Prime Minister Ismail Haniyeh sent Israel
a message some two weeks through an Israeli peace activist, claiming that Hamas was not interested in an escalation of hostilities, the Israeli media reported Tuesday.
According to the report, Haniyeh sent the message to Prime Minister Benjamin Netnayahu's bureau via American-born Israeli Gershon Baskin, who has in the past served as an informal mediator between the two sides, and has been credited for his role in securing the release of Israeli soldier Gilad Shalit
Baskin told Ynet on Tuesday that he wants to "neither confirm nor deny the report", adding that he has "nothing to say."
Baskin with Shalit (Photo courtesy of Gershon Baskin)
According to the report on Walla!, Haniyeh’s adviser, Ghazi Hamad, spoke to Baskin from inside the Hamas leader's office, and with his knowledge. Baskin then proceeded to deliver the message, in writing, to Gil Shapir, the director of Netanyahu’s office.
The call apparently came after rocket attacks from Gaza and Israeli retaliations threatened to inflame the situation along the southern border.
In wake of rocket fire on Israel by radical forces in Gaza, Israel Air Force jets attacked targets in the Gaza Strip, after which Hamas withdrew the security force tasked with preventing the rockets.
The withdrawal of forces was perceived by Israel as actively facilitating further rocket fire, and thus prompted Hamas to pass on the conciliatory message and request for restraint.
On January 21, after a barrage of rocket launches at Israel, Hamas said it had deployed forces in Gaza to "preserve the truce" with Israel that ended the last major confrontation in November 2012. Though Hamas rarely fires rockets itself, Israel views it as responsible for any attack launched from Gaza.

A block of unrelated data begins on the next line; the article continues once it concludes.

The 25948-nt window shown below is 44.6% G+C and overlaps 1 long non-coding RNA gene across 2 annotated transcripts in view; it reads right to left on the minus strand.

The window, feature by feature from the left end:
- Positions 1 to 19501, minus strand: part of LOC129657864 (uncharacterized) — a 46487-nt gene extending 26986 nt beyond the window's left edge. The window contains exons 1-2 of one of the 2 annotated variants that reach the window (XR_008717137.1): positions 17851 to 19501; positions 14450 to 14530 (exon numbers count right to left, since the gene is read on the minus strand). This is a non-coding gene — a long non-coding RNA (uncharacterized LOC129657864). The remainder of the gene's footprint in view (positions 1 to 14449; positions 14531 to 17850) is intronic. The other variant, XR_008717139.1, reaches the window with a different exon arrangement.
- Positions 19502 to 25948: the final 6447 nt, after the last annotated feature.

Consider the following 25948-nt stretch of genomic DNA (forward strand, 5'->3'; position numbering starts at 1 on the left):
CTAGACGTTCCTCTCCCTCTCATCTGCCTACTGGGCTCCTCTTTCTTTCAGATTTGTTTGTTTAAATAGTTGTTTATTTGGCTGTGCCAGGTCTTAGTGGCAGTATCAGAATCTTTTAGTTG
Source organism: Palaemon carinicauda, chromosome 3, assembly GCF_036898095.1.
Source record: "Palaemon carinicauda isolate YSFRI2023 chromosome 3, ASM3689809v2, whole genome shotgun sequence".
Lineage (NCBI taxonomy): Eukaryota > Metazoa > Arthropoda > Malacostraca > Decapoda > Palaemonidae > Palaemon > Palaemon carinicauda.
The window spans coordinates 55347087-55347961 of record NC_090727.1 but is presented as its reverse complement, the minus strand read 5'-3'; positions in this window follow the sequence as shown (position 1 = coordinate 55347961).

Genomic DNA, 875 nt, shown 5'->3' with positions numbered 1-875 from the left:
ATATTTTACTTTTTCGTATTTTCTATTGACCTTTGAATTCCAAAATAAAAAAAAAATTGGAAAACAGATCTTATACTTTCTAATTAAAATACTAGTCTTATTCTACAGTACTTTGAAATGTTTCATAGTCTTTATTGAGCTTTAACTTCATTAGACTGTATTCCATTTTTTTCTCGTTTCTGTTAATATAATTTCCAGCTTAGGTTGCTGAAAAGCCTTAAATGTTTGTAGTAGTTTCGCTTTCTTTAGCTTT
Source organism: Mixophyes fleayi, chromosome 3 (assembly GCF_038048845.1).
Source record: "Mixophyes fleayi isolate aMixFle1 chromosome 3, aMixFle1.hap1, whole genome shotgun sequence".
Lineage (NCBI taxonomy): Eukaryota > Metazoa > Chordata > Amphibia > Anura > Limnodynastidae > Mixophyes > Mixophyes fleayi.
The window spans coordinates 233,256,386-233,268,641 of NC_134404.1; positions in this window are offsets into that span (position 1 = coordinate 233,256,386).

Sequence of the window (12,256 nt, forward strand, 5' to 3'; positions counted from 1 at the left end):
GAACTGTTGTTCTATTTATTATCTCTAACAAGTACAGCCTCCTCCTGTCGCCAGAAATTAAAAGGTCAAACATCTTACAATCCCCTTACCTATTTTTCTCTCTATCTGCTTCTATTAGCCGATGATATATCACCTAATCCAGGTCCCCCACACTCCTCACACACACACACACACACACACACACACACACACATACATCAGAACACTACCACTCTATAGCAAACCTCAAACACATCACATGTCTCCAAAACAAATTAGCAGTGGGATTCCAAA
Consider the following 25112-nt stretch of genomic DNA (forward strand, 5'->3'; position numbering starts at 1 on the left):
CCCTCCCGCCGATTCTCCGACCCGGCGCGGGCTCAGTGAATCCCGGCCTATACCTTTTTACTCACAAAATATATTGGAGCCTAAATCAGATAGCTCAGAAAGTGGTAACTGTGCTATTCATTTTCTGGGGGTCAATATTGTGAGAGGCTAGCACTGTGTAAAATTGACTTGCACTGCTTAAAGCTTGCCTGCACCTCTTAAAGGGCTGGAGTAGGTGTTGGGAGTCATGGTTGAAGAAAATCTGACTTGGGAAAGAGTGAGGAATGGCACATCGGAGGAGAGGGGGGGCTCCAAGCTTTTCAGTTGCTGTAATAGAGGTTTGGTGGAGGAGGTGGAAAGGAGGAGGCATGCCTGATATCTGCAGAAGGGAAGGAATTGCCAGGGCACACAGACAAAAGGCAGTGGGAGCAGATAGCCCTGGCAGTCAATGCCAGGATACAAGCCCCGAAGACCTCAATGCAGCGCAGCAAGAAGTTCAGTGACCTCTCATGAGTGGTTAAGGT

Baskin is the director of the Israel-Palestine Center for Research and Information (IPCRI). In the first week following Shalit's kidnapping in 2006, he established an unofficial line of communication with Hamad, who served as Hamas' government deputy foreign minister.
Hamad had asked Baskin to put him in touch with Noam Shalit, a mere six days after his son was taken, and assured him that Gilad was alive and was treated according to Islam's laws regarding prisoners of war, in other words, he had been given shelter, food and medical care.
Hamad and Baskin maintained their communication throughout Shalit's five years in captivity, mostly via email and phone calls. According to recent reports, the two are still in contact.
Hamas on Tuesday denied that its prime minister in Gaza, Ismail Haniyeh, had sent Prime Minister Benjamin Netanyahu a message via an Israeli intermediary, claiming that the group was not interested in an escalation of hostilities in Gaza.
Gaza Deputy Foreign Minister Ghazi Hamad told Turkish news agency Anadolu that the "claims are completely fabricated."
Elior Levy and AFP contributed to this report